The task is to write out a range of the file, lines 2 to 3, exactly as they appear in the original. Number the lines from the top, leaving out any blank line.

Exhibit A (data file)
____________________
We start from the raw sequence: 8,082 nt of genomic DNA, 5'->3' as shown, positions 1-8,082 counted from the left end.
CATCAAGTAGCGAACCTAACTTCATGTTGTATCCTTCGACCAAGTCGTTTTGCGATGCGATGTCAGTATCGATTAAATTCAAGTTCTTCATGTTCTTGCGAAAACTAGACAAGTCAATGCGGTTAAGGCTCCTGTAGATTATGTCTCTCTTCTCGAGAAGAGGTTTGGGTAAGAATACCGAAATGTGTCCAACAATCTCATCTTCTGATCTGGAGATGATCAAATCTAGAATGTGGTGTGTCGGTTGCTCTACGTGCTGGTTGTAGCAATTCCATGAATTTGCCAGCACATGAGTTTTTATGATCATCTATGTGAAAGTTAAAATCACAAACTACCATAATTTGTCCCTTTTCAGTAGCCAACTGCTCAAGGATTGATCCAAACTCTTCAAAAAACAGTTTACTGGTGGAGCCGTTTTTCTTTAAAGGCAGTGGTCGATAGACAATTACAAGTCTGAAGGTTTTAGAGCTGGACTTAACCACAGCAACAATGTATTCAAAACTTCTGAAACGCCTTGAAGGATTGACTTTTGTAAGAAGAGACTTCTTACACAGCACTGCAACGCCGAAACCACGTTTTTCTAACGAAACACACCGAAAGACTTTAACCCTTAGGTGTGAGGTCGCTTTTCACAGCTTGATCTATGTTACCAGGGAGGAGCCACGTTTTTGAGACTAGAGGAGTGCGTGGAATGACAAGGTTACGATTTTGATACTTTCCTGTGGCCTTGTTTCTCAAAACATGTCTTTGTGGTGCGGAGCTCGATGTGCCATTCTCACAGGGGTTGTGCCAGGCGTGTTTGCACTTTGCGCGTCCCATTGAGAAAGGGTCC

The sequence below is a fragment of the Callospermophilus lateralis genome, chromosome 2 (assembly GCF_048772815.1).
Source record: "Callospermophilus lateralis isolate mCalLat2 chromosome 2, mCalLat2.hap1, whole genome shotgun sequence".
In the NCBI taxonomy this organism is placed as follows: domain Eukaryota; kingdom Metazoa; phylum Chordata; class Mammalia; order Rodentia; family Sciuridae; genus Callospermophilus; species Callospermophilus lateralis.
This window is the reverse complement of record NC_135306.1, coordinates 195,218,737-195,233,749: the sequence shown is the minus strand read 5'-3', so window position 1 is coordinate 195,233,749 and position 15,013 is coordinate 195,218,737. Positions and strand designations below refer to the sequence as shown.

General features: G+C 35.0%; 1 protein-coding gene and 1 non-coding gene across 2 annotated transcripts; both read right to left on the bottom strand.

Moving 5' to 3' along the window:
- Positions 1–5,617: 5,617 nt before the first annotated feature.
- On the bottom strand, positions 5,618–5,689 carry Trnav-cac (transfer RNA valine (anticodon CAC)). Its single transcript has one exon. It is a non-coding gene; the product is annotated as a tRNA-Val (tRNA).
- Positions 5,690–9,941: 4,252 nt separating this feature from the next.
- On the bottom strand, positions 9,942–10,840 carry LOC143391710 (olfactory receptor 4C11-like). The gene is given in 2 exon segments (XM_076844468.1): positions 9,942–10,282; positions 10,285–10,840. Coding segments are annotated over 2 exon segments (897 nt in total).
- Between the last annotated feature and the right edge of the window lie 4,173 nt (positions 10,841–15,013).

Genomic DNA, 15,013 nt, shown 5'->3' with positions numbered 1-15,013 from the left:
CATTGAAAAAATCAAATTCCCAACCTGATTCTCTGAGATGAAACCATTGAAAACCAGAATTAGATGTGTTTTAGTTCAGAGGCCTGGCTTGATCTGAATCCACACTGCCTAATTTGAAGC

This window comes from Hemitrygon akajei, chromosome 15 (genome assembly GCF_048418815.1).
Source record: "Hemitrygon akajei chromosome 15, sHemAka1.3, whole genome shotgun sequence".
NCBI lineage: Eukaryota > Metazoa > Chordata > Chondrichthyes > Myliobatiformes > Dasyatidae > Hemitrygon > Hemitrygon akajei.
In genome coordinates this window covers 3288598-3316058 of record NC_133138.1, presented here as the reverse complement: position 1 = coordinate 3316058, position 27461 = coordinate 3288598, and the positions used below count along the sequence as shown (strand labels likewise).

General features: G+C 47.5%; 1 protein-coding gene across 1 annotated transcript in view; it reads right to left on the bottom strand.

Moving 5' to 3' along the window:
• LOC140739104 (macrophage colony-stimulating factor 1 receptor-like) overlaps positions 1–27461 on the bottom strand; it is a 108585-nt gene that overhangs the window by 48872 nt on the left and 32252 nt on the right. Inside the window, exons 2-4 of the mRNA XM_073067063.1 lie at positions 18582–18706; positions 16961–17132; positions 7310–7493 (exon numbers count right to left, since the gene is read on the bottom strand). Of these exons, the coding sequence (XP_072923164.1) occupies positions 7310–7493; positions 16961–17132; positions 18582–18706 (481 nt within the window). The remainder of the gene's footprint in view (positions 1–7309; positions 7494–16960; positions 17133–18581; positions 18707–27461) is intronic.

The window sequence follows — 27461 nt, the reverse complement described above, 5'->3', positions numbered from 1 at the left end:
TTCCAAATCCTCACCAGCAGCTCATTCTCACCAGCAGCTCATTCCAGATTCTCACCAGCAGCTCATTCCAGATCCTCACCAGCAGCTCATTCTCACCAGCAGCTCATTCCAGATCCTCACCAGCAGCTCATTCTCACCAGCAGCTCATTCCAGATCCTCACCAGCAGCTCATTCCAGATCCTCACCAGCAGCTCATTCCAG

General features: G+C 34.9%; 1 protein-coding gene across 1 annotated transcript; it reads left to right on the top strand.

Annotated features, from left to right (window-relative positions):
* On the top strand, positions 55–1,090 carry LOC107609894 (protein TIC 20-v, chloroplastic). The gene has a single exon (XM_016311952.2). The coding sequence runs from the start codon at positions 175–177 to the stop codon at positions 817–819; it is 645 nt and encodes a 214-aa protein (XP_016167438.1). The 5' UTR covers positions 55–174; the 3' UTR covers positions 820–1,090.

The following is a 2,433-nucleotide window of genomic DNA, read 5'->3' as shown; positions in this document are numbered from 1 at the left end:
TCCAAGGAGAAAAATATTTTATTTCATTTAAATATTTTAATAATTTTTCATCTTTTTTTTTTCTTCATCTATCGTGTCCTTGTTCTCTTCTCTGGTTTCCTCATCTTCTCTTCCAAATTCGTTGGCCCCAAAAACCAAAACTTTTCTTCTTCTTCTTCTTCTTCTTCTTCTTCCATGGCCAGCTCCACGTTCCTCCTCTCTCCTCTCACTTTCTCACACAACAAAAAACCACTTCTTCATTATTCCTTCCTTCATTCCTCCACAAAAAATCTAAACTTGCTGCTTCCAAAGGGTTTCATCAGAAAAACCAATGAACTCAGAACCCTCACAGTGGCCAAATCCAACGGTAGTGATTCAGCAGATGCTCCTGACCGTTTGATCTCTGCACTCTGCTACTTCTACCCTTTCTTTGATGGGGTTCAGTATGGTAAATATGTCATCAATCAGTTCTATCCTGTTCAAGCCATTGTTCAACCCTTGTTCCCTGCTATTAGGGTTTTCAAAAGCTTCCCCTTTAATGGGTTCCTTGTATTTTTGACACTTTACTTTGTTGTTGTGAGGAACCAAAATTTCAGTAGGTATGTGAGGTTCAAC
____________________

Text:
CATCAAGTAGCGAACCTAACTTCATGTTGTATCCTTCGACCAAGTCGTTTTGCGATGCGATGTCAGTATCGATTAAATTCAAGTTCTTCATGTTCTTGCGAAAACTAGACAAGTCAATGCGGTTAAGGCTCCTGTAGATTATGTCTCTCTTCTCGAGAAGAGGTTTGGGTAAGAATACCGAAATGTGTCCAACAATCTCATCTTCTGATCTGGAGATGATCAAATCTAGAATGTGGTGTGTCGGTTGCTCTACGTGCTGGTTGTAGCAATTCCATGAATTTGCCAGCACATGAGTTTTTATGATCATCTATGTGAAAGTTAAAATCACAAACTACCATAATTTGTCCCTTTTCAGTAGCCAACTGCTCAAGGATTGATCCAAACTCTTCAAAAAACAGTTTACTGGTGGAGCCGTTTTTCTTTAAAGGCAGTGGTCGATAGACAATTACAAGTCTGAAGGTTTTAGAGCTGGACTTAACCACAGCAACAATGTATTCAAAACTTCTGAAACGCCTTGAAGGATTGACTTTTGTAAGAAGAGACTTCTTACACAGCACTGCAACGCCGAAACCACGTTTTTCTAACGAAACACACCGAAAGACTTTAACCCTTAGGTGTGAGGTCGCTTTTCACAGCTTGATCTATGTTACCAGGGAGGAGCCACGTTTTTGAGACTAGAGGAGTGCGTGGAATGACAAGGTTACGATTTTGATACTTTCCTGTGGCCTTGTTTCTCAAAACATGTCTTTGTGGTGCGGAGCTCGATGTGCCATTCTCACAGGGGTTGTGCCAGGCGTGTTTGCACTTTGCGCGTCCCATTGAGAAAGGGTCC

The sequence below is a fragment of the Callospermophilus lateralis genome, chromosome 2 (assembly GCF_048772815.1).